"Beautifully written, cleverly argued, and skillfully researched, Debra Gimlin's Body Work goes beyond the argument that the beauty industry exists only to control women.
Instead, Gimlin examines women's relationship to beauty from a feminist sociological perspective, finding that women are not dupes of the beauty industry but rather use body work in both empowering and degrading ways. It's about time a sociologist delved into women's complicated relationship to the beauty industry!"Verta Taylor, author of Rock-a-By Baby: Feminism, Self-Help, and Postpartum Depression
"This fascinating study reveals how changing the body is really an effort to reconstruct the self-from aerobics, cosmetic surgery, and hair salon makeovers to therapeutic groups about accepting one's "fat" body. Gimlin fuses theoretical acuity with tender analysis, enabling the reader to engage critically and empathetically with these quotidian social constructionists. With efforts to transform the body becoming ever more frenzied as Baby Boomers age, this book is both timely and important." Michael Kimmel, author of Manhood in America: A Cultural History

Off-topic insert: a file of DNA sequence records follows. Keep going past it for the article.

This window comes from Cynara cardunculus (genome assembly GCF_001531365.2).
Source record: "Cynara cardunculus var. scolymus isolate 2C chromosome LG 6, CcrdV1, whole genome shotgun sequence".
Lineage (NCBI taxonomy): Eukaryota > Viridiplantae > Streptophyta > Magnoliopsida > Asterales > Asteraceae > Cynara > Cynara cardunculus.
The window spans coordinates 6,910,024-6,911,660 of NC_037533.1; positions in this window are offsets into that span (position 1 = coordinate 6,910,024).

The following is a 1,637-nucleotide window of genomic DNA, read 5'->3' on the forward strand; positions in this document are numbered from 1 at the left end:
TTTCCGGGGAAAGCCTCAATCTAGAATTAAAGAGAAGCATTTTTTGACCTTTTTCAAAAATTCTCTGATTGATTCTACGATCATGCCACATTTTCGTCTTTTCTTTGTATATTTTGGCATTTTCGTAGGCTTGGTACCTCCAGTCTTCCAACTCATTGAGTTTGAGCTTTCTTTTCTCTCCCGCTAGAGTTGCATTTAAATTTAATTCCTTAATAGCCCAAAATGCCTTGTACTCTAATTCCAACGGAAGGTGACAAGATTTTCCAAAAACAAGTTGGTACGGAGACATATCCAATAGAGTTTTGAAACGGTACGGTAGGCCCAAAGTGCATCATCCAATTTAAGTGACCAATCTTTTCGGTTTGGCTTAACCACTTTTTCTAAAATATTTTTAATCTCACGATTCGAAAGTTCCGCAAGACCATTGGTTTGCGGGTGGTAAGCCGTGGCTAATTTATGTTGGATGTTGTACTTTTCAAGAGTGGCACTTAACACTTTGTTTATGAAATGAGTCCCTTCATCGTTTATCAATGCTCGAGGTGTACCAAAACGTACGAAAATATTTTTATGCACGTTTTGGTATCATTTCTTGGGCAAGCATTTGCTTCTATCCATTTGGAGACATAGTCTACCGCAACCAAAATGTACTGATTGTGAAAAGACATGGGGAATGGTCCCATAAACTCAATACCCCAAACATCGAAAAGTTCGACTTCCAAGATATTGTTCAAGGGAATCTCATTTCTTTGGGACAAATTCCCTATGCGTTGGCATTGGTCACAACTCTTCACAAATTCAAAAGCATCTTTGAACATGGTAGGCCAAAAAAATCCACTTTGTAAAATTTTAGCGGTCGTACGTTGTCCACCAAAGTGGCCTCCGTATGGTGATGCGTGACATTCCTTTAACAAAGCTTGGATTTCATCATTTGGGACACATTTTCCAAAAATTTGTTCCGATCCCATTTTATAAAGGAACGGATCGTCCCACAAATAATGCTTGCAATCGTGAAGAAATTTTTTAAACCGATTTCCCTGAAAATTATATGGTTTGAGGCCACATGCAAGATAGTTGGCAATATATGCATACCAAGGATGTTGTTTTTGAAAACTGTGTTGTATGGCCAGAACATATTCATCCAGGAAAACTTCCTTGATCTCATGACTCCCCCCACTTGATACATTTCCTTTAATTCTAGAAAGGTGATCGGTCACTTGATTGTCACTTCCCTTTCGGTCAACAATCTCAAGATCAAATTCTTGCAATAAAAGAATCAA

"Gimlin effectively demonstrates how the business of beauty is ultimately not about abstruse theories but rather about how women negotiate beauty to transact in everyday life. This perception that beauty may be the one area where the personal is not political recasts all theories previously forwarded on the subject and adds significantly to the literature about the culture of beauty."Raquel Scherr, author of Face Value: The Politics of Beauty
"This thoughtful, interesting, and well-written book emphasizes the complexities of contemporary U.S. women as they negotiate identity through both participation and resistance to dominant beauty ideologies."Sarah Banet-Weiser, author of The Most Beautiful Girl in the World
"Much more than a straightforward feminist critique of the beauty industry, Body Work offers a nuanced and sensitive analysis of the types of work that women do to construct and to maintain an identity with which they can live comfortably, steering clear of representations of women as passive victims of oppressive structures."Nilufer Isvan, Assistant Professor of Sociology, State University of New York at Stony Brook